Activity: Community Talks, Presentations, Exhibitions and Events › Public lecture/debate/seminar
Herb Feith Indonesian Engagement Centre Seminar Series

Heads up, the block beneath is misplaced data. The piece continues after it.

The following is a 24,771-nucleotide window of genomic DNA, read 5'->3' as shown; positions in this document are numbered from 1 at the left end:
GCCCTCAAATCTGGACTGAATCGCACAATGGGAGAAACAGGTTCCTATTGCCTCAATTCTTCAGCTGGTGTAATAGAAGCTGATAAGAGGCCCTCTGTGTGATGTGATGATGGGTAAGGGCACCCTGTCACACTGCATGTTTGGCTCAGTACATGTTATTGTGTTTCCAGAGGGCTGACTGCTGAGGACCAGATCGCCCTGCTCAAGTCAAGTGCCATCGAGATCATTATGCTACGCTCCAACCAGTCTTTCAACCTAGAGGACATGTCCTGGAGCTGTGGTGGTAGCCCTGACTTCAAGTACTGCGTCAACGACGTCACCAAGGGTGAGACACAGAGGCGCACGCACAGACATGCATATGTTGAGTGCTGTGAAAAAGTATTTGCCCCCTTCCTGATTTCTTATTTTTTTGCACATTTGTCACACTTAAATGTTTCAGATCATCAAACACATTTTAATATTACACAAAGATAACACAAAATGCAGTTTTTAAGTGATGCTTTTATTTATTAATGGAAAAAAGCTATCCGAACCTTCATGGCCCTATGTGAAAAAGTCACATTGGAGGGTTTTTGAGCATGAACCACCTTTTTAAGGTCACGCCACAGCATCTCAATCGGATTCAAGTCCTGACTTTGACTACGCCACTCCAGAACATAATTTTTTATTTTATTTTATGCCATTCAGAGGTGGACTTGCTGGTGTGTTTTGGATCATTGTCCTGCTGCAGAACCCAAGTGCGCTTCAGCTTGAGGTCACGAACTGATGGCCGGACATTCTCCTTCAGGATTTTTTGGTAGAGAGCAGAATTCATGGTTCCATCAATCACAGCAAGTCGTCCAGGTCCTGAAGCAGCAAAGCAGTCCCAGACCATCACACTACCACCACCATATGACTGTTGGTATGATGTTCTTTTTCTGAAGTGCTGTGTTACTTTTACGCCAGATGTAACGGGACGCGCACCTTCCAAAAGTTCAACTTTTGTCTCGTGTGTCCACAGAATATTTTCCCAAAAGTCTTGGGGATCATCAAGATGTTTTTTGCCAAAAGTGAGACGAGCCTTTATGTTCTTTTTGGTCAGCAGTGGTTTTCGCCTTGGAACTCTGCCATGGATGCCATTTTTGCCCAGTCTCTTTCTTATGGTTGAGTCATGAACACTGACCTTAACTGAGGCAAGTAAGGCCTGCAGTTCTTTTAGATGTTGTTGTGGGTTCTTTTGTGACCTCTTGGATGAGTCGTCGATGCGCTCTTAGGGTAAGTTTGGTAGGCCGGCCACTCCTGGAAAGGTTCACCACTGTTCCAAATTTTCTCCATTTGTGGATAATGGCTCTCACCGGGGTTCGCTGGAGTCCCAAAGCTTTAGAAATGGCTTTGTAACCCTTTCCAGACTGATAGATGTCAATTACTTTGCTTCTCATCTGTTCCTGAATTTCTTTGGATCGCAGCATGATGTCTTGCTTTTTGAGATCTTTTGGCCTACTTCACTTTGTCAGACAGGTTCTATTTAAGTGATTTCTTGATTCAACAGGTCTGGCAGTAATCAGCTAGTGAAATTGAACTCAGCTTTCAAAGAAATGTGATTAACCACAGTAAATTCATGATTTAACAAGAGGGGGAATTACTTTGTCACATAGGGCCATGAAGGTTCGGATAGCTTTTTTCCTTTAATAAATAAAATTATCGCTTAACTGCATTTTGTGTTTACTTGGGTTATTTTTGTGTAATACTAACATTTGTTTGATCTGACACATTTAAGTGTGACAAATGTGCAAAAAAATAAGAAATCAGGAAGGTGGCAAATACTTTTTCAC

Samuel Jacob and his family arrived in Darwin in 1942 having escaped the Japanese occupation of the Dutch East Indies, present day Indonesia. An educated Indonesian fluent in Malay, Dutch and local languages, he was quickly identified as a valuable asset for the War effort and taken to Melbourne, the centre of intelligence activities for the Australian and Dutch forces. There he taught languages, worked as a journalist and broadcaster, undertook training as a colonial civil servant and served on intelligence missions into the eastern archipelago. It was while participating on one of these missions that he would lose his life leaving behind his wife and children in Melbourne. This seminar presents an overview of Jacob’s biography in the context of Indonesians’ contribution to the Allied war effort in the Pacific. As a civilian and an Indonesian, Jacob and those like him, are at risk of being viewed as marginal in terms of the broader Allied history of the War. His cooperation with the Dutch makes his contribution problematic for his compatriots in Indonesia and ultimately their efforts are overshadowed by Indonesians’ fight for their independence. Whether Indonesians such as Jacob can find a place in the heroic narratives of Australia or Indonesia is a question influenced by changing interpretations of their relationship with the Allies, evolving national identities and a greater understanding of the individual’s achievements and sacrifice.